…be found HERE
…unleash “free enterprise” to serve the common good. This is a far cry from what I heard growing up in Ireland in the 60’s and in the UK since I “migrated” here in 1989. The Catholic Church in the UK has seemed obsessed with “bedroom issues”. Some of these I’m sure have needed attention and it has, to its credit, been proactive on encouraging improvement in behaviour post crash. But I’ve never had the impression that the Church feels that business is “good” and that it has the same energy for understanding day to day trade as it does for speaking out on sexual morality. Perhaps it does but doesn’t know how to communicate it. Whatever the reason, perhaps it will now listen to the “boss” and give all of those in business the encouragement they need to create the cash and jobs without which there will be no common good. Leading and running businesses ain’t easy.
…because in it’s Editorial The Observer acknowledges that there are “no easy solutions. There is consensus that regulators need to focus more on firm cultures, but little understanding about what an effective approach might look like.” I believe CEOs set cultures. And General Counsel can help them get it right. But if the relationship between the CEO and the GC is not close, risks increase. The quality of the GC-CEO relationship should be formally on the risk registers of organisations. I have recently launched the #GCCEO Forum to create a forum for pairs of GCs and CEOs to meet to discuss how best to work together. Early responses are been encouraging, if a bit cautious. Which proves the point.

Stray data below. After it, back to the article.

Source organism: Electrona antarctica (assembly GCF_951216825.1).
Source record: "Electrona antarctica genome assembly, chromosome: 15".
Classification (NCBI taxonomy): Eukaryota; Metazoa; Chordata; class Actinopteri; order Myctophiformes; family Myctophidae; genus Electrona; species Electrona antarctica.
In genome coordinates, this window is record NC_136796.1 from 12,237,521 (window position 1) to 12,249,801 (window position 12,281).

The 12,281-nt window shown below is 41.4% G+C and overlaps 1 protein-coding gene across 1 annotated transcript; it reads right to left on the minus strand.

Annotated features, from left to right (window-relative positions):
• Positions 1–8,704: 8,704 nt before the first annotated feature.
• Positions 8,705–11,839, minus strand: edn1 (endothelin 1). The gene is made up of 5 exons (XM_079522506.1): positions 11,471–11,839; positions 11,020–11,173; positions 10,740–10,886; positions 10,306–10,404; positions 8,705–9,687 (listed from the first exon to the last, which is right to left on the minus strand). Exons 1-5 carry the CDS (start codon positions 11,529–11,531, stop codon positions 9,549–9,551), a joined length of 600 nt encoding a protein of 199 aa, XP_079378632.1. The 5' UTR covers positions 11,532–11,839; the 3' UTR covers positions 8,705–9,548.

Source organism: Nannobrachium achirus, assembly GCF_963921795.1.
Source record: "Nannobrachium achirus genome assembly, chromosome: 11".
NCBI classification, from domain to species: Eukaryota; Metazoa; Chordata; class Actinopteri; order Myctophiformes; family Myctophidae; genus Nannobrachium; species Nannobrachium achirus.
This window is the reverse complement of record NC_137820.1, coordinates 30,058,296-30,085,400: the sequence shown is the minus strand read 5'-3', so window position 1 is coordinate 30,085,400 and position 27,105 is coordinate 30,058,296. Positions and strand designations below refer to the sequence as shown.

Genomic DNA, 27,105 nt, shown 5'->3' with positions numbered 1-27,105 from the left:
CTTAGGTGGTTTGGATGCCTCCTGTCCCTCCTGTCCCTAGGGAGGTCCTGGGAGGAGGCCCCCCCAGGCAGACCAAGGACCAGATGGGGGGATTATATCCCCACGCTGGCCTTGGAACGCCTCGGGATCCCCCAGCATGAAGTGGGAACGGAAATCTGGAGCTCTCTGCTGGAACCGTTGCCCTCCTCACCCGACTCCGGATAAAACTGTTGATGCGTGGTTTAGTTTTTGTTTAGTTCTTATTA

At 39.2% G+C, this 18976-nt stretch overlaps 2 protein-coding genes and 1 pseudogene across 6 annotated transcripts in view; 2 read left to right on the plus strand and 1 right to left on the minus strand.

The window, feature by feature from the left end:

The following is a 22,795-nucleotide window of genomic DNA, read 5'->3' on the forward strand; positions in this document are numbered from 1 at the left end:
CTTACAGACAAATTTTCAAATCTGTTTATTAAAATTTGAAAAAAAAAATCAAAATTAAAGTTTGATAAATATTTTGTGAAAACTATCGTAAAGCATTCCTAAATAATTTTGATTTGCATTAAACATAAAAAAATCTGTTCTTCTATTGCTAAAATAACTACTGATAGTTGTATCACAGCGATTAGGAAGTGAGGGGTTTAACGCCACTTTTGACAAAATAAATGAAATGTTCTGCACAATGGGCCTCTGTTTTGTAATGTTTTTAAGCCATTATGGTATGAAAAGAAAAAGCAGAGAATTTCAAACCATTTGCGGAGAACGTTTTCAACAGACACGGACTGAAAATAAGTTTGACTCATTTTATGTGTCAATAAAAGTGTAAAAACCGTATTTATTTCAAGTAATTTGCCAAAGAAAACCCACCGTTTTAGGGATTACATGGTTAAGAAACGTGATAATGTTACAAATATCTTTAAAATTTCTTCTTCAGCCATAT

…earlier this week. The Smart Clinics is a group of Medical Clinics in Central London founded on the principle that “prevention is better than cure”. Gerard Barnes is a Member of Fenton’s List which is a network of contacts and clients of mine who help each other to achive business, leadership and career needs by being explicit about those needs in a trustful environment.
…at a recent seminar. It captures both truths perfectly, if hilariously. The joke raises three questions: will the market continue to pay for the lining? what must change? do they know how to change?